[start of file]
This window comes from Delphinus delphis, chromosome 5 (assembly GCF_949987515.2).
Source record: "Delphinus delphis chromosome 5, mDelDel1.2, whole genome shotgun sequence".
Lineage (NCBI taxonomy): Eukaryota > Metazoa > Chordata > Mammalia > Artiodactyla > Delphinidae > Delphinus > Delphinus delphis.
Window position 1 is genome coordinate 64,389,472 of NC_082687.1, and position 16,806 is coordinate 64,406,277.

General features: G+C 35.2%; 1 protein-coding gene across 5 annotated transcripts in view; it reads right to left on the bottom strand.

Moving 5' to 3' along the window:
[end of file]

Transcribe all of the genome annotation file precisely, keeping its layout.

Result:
This window comes from Delphinus delphis, chromosome 5 (assembly GCF_949987515.2).
Source record: "Delphinus delphis chromosome 5, mDelDel1.2, whole genome shotgun sequence".
Lineage (NCBI taxonomy): Eukaryota > Metazoa > Chordata > Mammalia > Artiodactyla > Delphinidae > Delphinus > Delphinus delphis.
Window position 1 is genome coordinate 64,389,472 of NC_082687.1, and position 16,806 is coordinate 64,406,277.

General features: G+C 35.2%; 1 protein-coding gene across 5 annotated transcripts in view; it reads right to left on the bottom strand.

Moving 5' to 3' along the window: